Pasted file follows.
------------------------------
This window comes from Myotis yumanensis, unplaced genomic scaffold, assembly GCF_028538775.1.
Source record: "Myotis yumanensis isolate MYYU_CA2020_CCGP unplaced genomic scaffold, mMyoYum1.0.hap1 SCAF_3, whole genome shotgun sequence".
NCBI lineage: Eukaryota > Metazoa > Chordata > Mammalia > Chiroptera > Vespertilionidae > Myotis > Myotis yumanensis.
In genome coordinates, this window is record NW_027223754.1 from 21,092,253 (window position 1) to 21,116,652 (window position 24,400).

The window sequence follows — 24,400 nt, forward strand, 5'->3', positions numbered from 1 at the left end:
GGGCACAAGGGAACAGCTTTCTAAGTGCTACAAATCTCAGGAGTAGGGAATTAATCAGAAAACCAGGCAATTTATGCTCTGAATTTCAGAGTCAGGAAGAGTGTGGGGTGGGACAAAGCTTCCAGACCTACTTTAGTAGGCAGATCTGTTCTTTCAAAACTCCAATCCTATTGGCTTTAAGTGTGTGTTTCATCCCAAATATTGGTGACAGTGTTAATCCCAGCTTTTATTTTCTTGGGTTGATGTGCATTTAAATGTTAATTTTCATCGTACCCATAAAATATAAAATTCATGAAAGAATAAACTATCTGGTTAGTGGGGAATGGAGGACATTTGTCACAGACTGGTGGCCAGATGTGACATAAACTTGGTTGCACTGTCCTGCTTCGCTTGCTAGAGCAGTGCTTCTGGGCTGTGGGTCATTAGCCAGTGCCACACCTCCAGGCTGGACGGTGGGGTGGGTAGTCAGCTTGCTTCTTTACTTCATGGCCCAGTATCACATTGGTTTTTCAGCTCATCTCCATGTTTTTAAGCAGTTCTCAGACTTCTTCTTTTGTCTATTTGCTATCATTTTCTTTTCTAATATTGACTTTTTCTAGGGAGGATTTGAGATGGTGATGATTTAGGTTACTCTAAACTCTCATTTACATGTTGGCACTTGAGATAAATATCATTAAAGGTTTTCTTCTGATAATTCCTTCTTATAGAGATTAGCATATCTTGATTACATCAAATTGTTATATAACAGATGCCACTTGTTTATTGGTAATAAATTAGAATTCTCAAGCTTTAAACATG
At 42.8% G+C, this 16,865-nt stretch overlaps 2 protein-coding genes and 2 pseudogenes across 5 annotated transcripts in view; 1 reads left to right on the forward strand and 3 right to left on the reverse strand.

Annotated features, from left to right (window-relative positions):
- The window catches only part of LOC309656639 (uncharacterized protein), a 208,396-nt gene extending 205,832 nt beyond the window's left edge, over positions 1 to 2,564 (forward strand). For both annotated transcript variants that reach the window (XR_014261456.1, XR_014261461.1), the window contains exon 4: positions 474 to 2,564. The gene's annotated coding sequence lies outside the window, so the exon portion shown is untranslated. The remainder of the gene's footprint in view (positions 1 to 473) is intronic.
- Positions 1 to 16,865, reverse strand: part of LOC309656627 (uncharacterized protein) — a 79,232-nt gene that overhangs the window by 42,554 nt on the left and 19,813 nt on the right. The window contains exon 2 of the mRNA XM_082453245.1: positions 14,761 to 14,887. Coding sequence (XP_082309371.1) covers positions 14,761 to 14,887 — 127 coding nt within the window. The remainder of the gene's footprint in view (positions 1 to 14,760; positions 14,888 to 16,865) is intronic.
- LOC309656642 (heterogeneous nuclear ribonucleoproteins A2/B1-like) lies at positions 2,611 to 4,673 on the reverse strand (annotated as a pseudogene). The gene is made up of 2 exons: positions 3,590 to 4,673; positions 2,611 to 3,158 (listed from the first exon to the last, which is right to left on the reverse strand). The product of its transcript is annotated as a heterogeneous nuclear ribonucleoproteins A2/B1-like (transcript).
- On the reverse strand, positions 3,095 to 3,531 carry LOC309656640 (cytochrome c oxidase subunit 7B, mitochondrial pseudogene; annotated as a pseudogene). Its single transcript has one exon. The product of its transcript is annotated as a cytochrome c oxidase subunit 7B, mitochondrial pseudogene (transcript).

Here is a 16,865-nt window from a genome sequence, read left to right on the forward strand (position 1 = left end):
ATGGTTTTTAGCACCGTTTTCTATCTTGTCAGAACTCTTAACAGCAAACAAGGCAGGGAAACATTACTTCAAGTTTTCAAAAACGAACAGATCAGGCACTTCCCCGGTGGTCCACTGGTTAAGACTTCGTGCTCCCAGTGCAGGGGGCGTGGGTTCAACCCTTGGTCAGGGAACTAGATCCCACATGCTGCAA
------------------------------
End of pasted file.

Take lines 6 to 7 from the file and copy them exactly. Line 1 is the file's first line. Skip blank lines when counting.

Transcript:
GGGCACAAGGGAACAGCTTTCTAAGTGCTACAAATCTCAGGAGTAGGGAATTAATCAGAAAACCAGGCAATTTATGCTCTGAATTTCAGAGTCAGGAAGAGTGTGGGGTGGGACAAAGCTTCCAGACCTACTTTAGTAGGCAGATCTGTTCTTTCAAAACTCCAATCCTATTGGCTTTAAGTGTGTGTTTCATCCCAAATATTGGTGACAGTGTTAATCCCAGCTTTTATTTTCTTGGGTTGATGTGCATTTAAATGTTAATTTTCATCGTACCCATAAAATATAAAATTCATGAAAGAATAAACTATCTGGTTAGTGGGGAATGGAGGACATTTGTCACAGACTGGTGGCCAGATGTGACATAAACTTGGTTGCACTGTCCTGCTTCGCTTGCTAGAGCAGTGCTTCTGGGCTGTGGGTCATTAGCCAGTGCCACACCTCCAGGCTGGACGGTGGGGTGGGTAGTCAGCTTGCTTCTTTACTTCATGGCCCAGTATCACATTGGTTTTTCAGCTCATCTCCATGTTTTTAAGCAGTTCTCAGACTTCTTCTTTTGTCTATTTGCTATCATTTTCTTTTCTAATATTGACTTTTTCTAGGGAGGATTTGAGATGGTGATGATTTAGGTTACTCTAAACTCTCATTTACATGTTGGCACTTGAGATAAATATCATTAAAGGTTTTCTTCTGATAATTCCTTCTTATAGAGATTAGCATATCTTGATTACATCAAATTGTTATATAACAGATGCCACTTGTTTATTGGTAATAAATTAGAATTCTCAAGCTTTAAACATG
At 42.8% G+C, this 16,865-nt stretch overlaps 2 protein-coding genes and 2 pseudogenes across 5 annotated transcripts in view; 1 reads left to right on the forward strand and 3 right to left on the reverse strand.